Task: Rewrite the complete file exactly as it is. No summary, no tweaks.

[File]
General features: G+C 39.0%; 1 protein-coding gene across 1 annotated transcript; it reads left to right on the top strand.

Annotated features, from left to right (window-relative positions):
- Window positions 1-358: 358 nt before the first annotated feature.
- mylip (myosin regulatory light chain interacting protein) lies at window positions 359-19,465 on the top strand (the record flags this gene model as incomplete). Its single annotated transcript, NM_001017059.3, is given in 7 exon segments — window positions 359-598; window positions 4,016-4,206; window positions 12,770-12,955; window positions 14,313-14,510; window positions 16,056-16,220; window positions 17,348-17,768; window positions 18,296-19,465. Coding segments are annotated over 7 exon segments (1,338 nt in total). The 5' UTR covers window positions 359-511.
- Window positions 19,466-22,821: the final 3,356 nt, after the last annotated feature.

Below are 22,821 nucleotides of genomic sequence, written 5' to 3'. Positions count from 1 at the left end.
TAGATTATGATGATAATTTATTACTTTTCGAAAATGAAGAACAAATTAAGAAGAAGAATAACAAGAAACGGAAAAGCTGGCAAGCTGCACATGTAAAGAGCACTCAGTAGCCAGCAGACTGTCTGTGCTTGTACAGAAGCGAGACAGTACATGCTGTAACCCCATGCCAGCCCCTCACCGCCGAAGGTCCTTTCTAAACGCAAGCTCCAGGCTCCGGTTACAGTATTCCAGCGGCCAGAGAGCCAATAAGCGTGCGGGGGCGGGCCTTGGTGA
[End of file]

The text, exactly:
General features: G+C 39.0%; 1 protein-coding gene across 1 annotated transcript; it reads left to right on the top strand.

Annotated features, from left to right (window-relative positions):
- Window positions 1-358: 358 nt before the first annotated feature.
- mylip (myosin regulatory light chain interacting protein) lies at window positions 359-19,465 on the top strand (the record flags this gene model as incomplete). Its single annotated transcript, NM_001017059.3, is given in 7 exon segments — window positions 359-598; window positions 4,016-4,206; window positions 12,770-12,955; window positions 14,313-14,510; window positions 16,056-16,220; window positions 17,348-17,768; window positions 18,296-19,465. Coding segments are annotated over 7 exon segments (1,338 nt in total). The 5' UTR covers window positions 359-511.
- Window positions 19,466-22,821: the final 3,356 nt, after the last annotated feature.

Below are 22,821 nucleotides of genomic sequence, written 5' to 3'. Positions count from 1 at the left end.
TAGATTATGATGATAATTTATTACTTTTCGAAAATGAAGAACAAATTAAGAAGAAGAATAACAAGAAACGGAAAAGCTGGCAAGCTGCACATGTAAAGAGCACTCAGTAGCCAGCAGACTGTCTGTGCTTGTACAGAAGCGAGACAGTACATGCTGTAACCCCATGCCAGCCCCTCACCGCCGAAGGTCCTTTCTAAACGCAAGCTCCAGGCTCCGGTTACAGTATTCCAGCGGCCAGAGAGCCAATAAGCGTGCGGGGGCGGGCCTTGGTGA